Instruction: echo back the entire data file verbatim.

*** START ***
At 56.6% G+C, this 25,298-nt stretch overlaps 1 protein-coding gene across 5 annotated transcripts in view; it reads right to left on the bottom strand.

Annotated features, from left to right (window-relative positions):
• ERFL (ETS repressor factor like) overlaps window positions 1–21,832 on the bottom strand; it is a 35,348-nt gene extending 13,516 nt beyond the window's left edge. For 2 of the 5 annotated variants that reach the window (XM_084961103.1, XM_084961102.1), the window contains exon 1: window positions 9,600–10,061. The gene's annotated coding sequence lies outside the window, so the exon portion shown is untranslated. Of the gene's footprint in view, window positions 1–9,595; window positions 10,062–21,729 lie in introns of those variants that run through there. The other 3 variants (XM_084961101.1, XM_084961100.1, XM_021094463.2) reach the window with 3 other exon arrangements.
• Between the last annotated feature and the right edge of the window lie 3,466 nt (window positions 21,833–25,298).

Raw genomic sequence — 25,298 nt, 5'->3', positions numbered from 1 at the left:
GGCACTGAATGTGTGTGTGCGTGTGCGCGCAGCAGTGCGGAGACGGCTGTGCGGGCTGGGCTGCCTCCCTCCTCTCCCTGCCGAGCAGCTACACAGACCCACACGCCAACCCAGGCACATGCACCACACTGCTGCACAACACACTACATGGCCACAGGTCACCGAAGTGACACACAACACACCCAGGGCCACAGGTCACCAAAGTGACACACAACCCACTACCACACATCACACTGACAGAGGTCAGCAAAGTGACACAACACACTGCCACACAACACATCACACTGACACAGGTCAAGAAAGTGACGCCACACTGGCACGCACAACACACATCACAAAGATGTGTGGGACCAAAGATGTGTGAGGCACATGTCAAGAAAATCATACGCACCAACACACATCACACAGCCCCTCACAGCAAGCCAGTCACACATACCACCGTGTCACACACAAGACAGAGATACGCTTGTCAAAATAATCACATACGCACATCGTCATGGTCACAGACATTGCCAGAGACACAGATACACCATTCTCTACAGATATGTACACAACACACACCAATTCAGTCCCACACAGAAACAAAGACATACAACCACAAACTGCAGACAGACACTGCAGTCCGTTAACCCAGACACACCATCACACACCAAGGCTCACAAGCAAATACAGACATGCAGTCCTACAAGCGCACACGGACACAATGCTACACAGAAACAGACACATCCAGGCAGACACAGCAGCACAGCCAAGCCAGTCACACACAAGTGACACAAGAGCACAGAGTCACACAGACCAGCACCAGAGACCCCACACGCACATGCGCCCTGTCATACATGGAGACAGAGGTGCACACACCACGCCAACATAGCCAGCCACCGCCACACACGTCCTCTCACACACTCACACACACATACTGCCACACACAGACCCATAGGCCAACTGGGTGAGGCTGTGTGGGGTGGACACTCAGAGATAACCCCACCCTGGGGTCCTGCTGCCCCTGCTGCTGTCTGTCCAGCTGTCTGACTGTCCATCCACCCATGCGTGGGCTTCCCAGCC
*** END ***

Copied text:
At 56.6% G+C, this 25,298-nt stretch overlaps 1 protein-coding gene across 5 annotated transcripts in view; it reads right to left on the bottom strand.

Annotated features, from left to right (window-relative positions):
• ERFL (ETS repressor factor like) overlaps window positions 1–21,832 on the bottom strand; it is a 35,348-nt gene extending 13,516 nt beyond the window's left edge. For 2 of the 5 annotated variants that reach the window (XM_084961103.1, XM_084961102.1), the window contains exon 1: window positions 9,600–10,061. The gene's annotated coding sequence lies outside the window, so the exon portion shown is untranslated. Of the gene's footprint in view, window positions 1–9,595; window positions 10,062–21,729 lie in introns of those variants that run through there. The other 3 variants (XM_084961101.1, XM_084961100.1, XM_021094463.2) reach the window with 3 other exon arrangements.
• Between the last annotated feature and the right edge of the window lie 3,466 nt (window positions 21,833–25,298).

Raw genomic sequence — 25,298 nt, 5'->3', positions numbered from 1 at the left:
GGCACTGAATGTGTGTGTGCGTGTGCGCGCAGCAGTGCGGAGACGGCTGTGCGGGCTGGGCTGCCTCCCTCCTCTCCCTGCCGAGCAGCTACACAGACCCACACGCCAACCCAGGCACATGCACCACACTGCTGCACAACACACTACATGGCCACAGGTCACCGAAGTGACACACAACACACCCAGGGCCACAGGTCACCAAAGTGACACACAACCCACTACCACACATCACACTGACAGAGGTCAGCAAAGTGACACAACACACTGCCACACAACACATCACACTGACACAGGTCAAGAAAGTGACGCCACACTGGCACGCACAACACACATCACAAAGATGTGTGGGACCAAAGATGTGTGAGGCACATGTCAAGAAAATCATACGCACCAACACACATCACACAGCCCCTCACAGCAAGCCAGTCACACATACCACCGTGTCACACACAAGACAGAGATACGCTTGTCAAAATAATCACATACGCACATCGTCATGGTCACAGACATTGCCAGAGACACAGATACACCATTCTCTACAGATATGTACACAACACACACCAATTCAGTCCCACACAGAAACAAAGACATACAACCACAAACTGCAGACAGACACTGCAGTCCGTTAACCCAGACACACCATCACACACCAAGGCTCACAAGCAAATACAGACATGCAGTCCTACAAGCGCACACGGACACAATGCTACACAGAAACAGACACATCCAGGCAGACACAGCAGCACAGCCAAGCCAGTCACACACAAGTGACACAAGAGCACAGAGTCACACAGACCAGCACCAGAGACCCCACACGCACATGCGCCCTGTCATACATGGAGACAGAGGTGCACACACCACGCCAACATAGCCAGCCACCGCCACACACGTCCTCTCACACACTCACACACACATACTGCCACACACAGACCCATAGGCCAACTGGGTGAGGCTGTGTGGGGTGGACACTCAGAGATAACCCCACCCTGGGGTCCTGCTGCCCCTGCTGCTGTCTGTCCAGCTGTCTGACTGTCCATCCACCCATGCGTGGGCTTCCCAGCC